1 This time, he was entirely changed.
2 Within a single year all this was changed.
3 Mrs. Coiler then changed the subject and began to flatter me.
4 This changed the subject in an instant, and made us hurriedly resolve to go to the play.
5 "Since your change of fortune and prospects, you have changed your companions," said Estella.
6 We changed again, and yet again, and it was now too late and too far to go back, and I went on.
7 At first, I kept above Blackfriars Bridge; but as the hours of the tide changed, I took towards London Bridge.
8 But then, as Herbert changed the bandages, more by the light of the fire than by the outer light, he went back to it spontaneously.
9 After I had turned the worst point of my illness, I began to notice that while all its other features changed, this one consistent feature did not change.
10 Sarah Pocket came to the gate, and positively reeled back when she saw me so changed; her walnut-shell countenance likewise turned from brown to green and yellow.
11 We changed, and I had not made up my mind, and still reflected for my comfort that it would be quite practicable to get down and walk back, when we changed again.
12 "This is a gay figure, Pip," said she, making her crutch stick play round me, as if she, the fairy godmother who had changed me, were bestowing the finishing gift.
13 But she was so much changed, was so much more beautiful, so much more womanly, in all things winning admiration, had made such wonderful advance, that I seemed to have made none.
14 Indeed, I was not only so changed in the course of nature, but so differently dressed and so differently circumstanced, that it was not at all likely he could have known me without accidental help.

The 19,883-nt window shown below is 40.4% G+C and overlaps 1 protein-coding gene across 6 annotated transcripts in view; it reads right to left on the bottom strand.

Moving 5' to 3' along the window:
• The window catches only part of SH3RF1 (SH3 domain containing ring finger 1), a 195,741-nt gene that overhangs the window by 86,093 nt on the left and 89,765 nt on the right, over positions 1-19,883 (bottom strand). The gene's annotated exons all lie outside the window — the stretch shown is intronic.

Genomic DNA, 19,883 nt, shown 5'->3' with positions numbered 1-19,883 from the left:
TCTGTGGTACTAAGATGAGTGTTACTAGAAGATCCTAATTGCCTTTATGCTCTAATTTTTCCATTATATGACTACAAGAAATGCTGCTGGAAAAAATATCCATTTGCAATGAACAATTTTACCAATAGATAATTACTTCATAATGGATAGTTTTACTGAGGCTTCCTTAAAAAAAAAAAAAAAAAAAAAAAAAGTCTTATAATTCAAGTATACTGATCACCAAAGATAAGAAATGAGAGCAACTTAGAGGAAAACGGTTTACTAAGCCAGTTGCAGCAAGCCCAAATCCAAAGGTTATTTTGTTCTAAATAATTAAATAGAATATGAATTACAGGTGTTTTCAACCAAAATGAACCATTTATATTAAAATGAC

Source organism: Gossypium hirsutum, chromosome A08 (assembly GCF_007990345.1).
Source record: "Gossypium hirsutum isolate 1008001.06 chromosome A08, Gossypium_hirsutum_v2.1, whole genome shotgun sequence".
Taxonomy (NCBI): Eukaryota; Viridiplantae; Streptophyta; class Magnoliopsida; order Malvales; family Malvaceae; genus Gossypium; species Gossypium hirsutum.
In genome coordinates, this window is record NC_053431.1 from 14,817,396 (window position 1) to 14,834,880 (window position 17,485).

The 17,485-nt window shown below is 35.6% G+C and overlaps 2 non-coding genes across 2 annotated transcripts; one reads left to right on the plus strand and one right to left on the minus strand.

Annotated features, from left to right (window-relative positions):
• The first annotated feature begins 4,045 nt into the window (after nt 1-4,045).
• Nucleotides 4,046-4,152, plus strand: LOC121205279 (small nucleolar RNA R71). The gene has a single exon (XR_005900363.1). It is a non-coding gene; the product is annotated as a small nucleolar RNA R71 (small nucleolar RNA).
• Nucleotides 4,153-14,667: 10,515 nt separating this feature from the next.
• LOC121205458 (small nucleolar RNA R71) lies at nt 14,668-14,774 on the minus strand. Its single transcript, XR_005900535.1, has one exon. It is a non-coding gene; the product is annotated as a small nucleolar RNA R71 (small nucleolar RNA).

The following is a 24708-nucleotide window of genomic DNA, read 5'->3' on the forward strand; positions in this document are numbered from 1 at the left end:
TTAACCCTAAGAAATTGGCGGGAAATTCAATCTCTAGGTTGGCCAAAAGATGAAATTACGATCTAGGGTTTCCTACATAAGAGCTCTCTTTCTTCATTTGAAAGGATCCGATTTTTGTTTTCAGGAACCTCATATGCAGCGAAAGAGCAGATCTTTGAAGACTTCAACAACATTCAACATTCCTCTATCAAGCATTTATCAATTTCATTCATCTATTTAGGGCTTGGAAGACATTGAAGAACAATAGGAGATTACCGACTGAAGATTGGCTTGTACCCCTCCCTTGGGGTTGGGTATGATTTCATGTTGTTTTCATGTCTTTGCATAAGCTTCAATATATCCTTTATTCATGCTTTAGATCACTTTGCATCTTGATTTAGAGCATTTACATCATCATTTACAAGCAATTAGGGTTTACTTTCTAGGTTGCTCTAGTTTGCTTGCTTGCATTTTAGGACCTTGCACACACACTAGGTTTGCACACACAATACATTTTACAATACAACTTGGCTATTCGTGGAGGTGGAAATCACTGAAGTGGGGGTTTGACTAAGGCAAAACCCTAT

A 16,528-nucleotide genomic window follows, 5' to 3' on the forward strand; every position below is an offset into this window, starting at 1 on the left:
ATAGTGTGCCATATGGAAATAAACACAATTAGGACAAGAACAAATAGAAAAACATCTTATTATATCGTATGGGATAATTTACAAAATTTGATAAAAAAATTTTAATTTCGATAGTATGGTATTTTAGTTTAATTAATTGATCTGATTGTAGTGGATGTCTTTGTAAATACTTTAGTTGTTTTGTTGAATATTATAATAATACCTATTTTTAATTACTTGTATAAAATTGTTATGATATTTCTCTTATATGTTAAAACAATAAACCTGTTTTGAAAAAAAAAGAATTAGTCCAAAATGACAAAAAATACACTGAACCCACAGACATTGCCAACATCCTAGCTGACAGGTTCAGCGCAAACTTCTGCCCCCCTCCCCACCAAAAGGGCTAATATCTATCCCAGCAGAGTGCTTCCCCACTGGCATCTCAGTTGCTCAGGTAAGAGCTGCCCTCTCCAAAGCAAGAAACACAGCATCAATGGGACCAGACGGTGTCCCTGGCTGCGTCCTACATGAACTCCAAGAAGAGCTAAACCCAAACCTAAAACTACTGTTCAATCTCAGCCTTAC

15 I noticed that after the funeral Joe changed his clothes so far, as to make a compromise between his Sunday dress and working dress; in which the dear fellow looked natural, and like the Man he was.
16 So subdued I was by those tears, and by their breaking out again in the course of the quiet walk, that when I was on the coach, and it was clear of the town, I deliberated with an aching heart whether I would not get down when we changed horses and walk back, and have another evening at home, and a better parting.
17 Though every vestige of her dress was burnt, as they told me, she still had something of her old ghastly bridal appearance; for, they had covered her to the throat with white cotton-wool, and as she lay with a white sheet loosely overlying that, the phantom air of something that had been and was changed was still upon her.
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